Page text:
from DMonline by Katherine Westfall
For centuries, artwork has been inspired by poetry and the written word.
Now, that history is on display at the Powerhouse.
The “Word and Art Gallery Series,” the kick-off gallery for the 2011 Yoknapatawha Arts Council’s series of collections, will be displayed at the Powerhouse until March 25.
It features a wide variety of artists from Andi Bedsworth, a professor in the theater department at the University, to Lori Leigh Blaylock, the president of the Oxford Artist’s Guild.
The variety of styles among the artists displayed enhances the power of the collection.
While in everyday life words are used to simply convey messages from one person to another, the words chosen by these artists emit raw emotion.
Some artists drew their inspiration for the gallery from famous poets such as Robert Frost; others drew inspiration from poems of close friends. Others wrote their own.
Blaylock has written her own poetry and expressed those words in pieces of artwork for the gallery.
“I like to paint the intangible,” she said. “I want to leave (the viewer) with long-lasting thoughts.”
She hopes to encourage people to reach out to their neighbors and inspire people to be sensitive to others’ needs.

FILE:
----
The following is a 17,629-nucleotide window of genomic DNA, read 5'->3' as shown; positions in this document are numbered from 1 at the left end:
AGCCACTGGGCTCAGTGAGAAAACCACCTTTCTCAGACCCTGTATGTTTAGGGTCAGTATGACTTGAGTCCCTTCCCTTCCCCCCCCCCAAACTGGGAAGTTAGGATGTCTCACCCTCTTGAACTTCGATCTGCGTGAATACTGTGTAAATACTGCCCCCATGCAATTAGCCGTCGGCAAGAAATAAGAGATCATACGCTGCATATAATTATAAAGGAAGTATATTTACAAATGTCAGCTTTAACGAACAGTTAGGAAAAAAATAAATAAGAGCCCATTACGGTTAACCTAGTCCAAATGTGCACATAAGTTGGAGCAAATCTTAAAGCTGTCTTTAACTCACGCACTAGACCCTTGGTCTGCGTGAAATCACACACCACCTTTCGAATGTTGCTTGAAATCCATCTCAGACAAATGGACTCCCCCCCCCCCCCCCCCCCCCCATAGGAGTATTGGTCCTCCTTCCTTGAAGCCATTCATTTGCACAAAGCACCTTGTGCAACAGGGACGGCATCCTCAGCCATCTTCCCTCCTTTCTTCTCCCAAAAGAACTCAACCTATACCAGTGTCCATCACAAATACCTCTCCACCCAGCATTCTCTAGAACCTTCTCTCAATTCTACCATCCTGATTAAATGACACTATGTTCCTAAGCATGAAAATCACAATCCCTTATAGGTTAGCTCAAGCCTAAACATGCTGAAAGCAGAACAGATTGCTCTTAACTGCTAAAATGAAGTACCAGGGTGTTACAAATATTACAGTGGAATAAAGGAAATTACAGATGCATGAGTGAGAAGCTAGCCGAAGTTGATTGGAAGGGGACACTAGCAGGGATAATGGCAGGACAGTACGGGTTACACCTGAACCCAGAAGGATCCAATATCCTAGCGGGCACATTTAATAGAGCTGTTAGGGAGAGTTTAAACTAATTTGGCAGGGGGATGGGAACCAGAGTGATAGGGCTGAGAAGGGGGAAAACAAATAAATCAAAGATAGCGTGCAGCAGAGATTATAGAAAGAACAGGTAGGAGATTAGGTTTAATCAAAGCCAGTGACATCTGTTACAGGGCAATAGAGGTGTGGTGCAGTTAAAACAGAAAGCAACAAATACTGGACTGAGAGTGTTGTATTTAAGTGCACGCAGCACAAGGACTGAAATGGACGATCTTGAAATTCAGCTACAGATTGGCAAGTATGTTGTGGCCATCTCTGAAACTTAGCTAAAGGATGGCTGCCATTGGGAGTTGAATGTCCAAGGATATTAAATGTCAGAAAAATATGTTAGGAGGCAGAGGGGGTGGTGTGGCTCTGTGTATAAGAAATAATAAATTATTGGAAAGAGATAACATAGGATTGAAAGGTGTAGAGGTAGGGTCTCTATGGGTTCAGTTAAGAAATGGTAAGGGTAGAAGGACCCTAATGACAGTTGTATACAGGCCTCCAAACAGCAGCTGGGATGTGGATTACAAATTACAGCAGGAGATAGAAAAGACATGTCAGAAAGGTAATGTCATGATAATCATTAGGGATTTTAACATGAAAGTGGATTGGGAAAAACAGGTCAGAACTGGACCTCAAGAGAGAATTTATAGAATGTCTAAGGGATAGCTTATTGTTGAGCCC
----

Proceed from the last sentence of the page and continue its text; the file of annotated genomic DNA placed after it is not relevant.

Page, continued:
“I want my art to be emotional and to hopefully melt some of the ice that we have allowed to build,” Blaylock said. “If viewing my pieces can influence someone to be kinder, more sensitive to themselves, others and the environment, then I have been a success.”
Bedsworth, a self-taught artist, took a somewhat lighter approach to the subject. Using the poetry of some of her close friends, Bedsworth decided to create a collection of artwork that is much different than her background in theatre costume design.
“I had the urge to work with paper and wood,” Bedsworth said.
Her collection in the gallery is diverse. It includes a dark mixed-media piece that depicts a girl, a raven pinata, Dubble Bubble wrappers and a set of three framed pieces of notebook paper with her “confessions of crazy things,” which are randomly spray-painted over Fleur dis Lis and chandeliers. Even though her work is different than anything she has ever done, Bedsworth admits that people can tell it is her work.
“I’m just stretching my legs,” she said.
The artwork is highly varied due to the vision of the artist, the inspiration that the artist drew from and the skill level of the artist.
Everyone in the community is given the opportunity to submit his artwork, regardless of formal training or prior gallery time.
The YAC and the Oxford Artist’s Guild work very closely to choose the right pieces of artwork and artists for each of their galleries throughout the year.
According to Wayne Andrews, YAC director, the artwork that is chosen for the gallery by a panel of YAC and Oxford Artist’s Guild members must be interesting and exhibit the theme of the collection in a fascinating way.
“We want the artists to experiment, temper their typical artwork,” Andrews said.
Artists from all over the Oxford community and surrounding areas are encouraged to try something that they may have never dabbled in before. Andrews hopes that these types of community art shows will help established artists with a regional reputation, as well as developing new artists.
The gallery is a free event and is open to the public from 9 a.m. to 5 p.m. on Monday through Friday until March 25.